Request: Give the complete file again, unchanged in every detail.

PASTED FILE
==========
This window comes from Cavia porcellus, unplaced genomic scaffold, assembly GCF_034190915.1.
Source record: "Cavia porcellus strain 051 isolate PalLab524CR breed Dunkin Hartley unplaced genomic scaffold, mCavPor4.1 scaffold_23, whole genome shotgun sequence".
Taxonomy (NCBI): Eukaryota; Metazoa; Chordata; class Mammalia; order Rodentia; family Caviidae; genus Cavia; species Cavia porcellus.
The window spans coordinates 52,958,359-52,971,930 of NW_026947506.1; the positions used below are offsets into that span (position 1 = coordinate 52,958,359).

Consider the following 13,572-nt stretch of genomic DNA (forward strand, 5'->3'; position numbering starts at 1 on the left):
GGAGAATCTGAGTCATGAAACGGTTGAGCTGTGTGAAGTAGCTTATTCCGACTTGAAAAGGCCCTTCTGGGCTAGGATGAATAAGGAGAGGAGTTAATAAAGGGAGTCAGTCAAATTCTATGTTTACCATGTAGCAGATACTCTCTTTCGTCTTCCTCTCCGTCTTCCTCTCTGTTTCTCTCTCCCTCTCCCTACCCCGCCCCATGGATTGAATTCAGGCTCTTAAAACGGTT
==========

This window comes from Cavia porcellus, unplaced genomic scaffold, assembly GCF_034190915.1.
Source record: "Cavia porcellus strain 051 isolate PalLab524CR breed Dunkin Hartley unplaced genomic scaffold, mCavPor4.1 scaffold_23, whole genome shotgun sequence".
Taxonomy (NCBI): Eukaryota; Metazoa; Chordata; class Mammalia; order Rodentia; family Caviidae; genus Cavia; species Cavia porcellus.
The window spans coordinates 52,958,359-52,971,930 of NW_026947506.1; the positions used below are offsets into that span (position 1 = coordinate 52,958,359).

Consider the following 13,572-nt stretch of genomic DNA (forward strand, 5'->3'; position numbering starts at 1 on the left):
GGAGAATCTGAGTCATGAAACGGTTGAGCTGTGTGAAGTAGCTTATTCCGACTTGAAAAGGCCCTTCTGGGCTAGGATGAATAAGGAGAGGAGTTAATAAAGGGAGTCAGTCAAATTCTATGTTTACCATGTAGCAGATACTCTCTTTCGTCTTCCTCTCCGTCTTCCTCTCTGTTTCTCTCTCCCTCTCCCTACCCCGCCCCATGGATTGAATTCAGGCTCTTAAAACGGTT